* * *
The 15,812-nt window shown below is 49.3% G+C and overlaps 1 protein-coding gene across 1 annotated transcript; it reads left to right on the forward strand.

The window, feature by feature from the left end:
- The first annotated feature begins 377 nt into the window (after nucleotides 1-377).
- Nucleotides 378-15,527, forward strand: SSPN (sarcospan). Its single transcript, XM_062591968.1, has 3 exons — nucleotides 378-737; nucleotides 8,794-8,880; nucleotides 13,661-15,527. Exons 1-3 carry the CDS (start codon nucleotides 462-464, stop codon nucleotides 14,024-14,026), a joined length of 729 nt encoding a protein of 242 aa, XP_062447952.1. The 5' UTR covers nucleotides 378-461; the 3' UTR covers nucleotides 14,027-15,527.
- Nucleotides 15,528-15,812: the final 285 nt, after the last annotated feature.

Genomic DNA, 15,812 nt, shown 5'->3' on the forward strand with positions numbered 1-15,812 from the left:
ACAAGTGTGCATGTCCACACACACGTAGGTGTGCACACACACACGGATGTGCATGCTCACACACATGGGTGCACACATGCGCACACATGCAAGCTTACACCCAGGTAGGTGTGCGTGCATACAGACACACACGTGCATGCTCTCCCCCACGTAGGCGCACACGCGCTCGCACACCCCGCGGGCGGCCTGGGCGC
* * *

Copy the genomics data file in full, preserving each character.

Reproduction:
The 15,812-nt window shown below is 49.3% G+C and overlaps 1 protein-coding gene across 1 annotated transcript; it reads left to right on the forward strand.

The window, feature by feature from the left end:
- The first annotated feature begins 377 nt into the window (after nucleotides 1-377).
- Nucleotides 378-15,527, forward strand: SSPN (sarcospan). Its single transcript, XM_062591968.1, has 3 exons — nucleotides 378-737; nucleotides 8,794-8,880; nucleotides 13,661-15,527. Exons 1-3 carry the CDS (start codon nucleotides 462-464, stop codon nucleotides 14,024-14,026), a joined length of 729 nt encoding a protein of 242 aa, XP_062447952.1. The 5' UTR covers nucleotides 378-461; the 3' UTR covers nucleotides 14,027-15,527.
- Nucleotides 15,528-15,812: the final 285 nt, after the last annotated feature.

Genomic DNA, 15,812 nt, shown 5'->3' on the forward strand with positions numbered 1-15,812 from the left:
ACAAGTGTGCATGTCCACACACACGTAGGTGTGCACACACACACGGATGTGCATGCTCACACACATGGGTGCACACATGCGCACACATGCAAGCTTACACCCAGGTAGGTGTGCGTGCATACAGACACACACGTGCATGCTCTCCCCCACGTAGGCGCACACGCGCTCGCACACCCCGCGGGCGGCCTGGGCGC